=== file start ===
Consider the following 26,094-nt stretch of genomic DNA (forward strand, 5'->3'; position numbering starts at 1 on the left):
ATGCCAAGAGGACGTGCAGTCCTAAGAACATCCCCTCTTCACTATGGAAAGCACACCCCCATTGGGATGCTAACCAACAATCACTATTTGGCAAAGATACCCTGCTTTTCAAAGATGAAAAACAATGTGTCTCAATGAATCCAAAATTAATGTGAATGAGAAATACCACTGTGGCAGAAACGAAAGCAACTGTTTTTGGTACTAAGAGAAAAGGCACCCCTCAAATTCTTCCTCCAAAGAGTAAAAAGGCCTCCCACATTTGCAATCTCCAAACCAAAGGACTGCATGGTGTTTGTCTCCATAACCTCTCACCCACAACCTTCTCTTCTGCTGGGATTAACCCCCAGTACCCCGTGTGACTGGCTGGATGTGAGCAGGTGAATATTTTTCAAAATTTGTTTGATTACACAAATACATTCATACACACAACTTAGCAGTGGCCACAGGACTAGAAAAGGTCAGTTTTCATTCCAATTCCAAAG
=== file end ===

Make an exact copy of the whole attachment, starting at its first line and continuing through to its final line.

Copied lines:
Consider the following 26,094-nt stretch of genomic DNA (forward strand, 5'->3'; position numbering starts at 1 on the left):
ATGCCAAGAGGACGTGCAGTCCTAAGAACATCCCCTCTTCACTATGGAAAGCACACCCCCATTGGGATGCTAACCAACAATCACTATTTGGCAAAGATACCCTGCTTTTCAAAGATGAAAAACAATGTGTCTCAATGAATCCAAAATTAATGTGAATGAGAAATACCACTGTGGCAGAAACGAAAGCAACTGTTTTTGGTACTAAGAGAAAAGGCACCCCTCAAATTCTTCCTCCAAAGAGTAAAAAGGCCTCCCACATTTGCAATCTCCAAACCAAAGGACTGCATGGTGTTTGTCTCCATAACCTCTCACCCACAACCTTCTCTTCTGCTGGGATTAACCCCCAGTACCCCGTGTGACTGGCTGGATGTGAGCAGGTGAATATTTTTCAAAATTTGTTTGATTACACAAATACATTCATACACACAACTTAGCAGTGGCCACAGGACTAGAAAAGGTCAGTTTTCATTCCAATTCCAAAG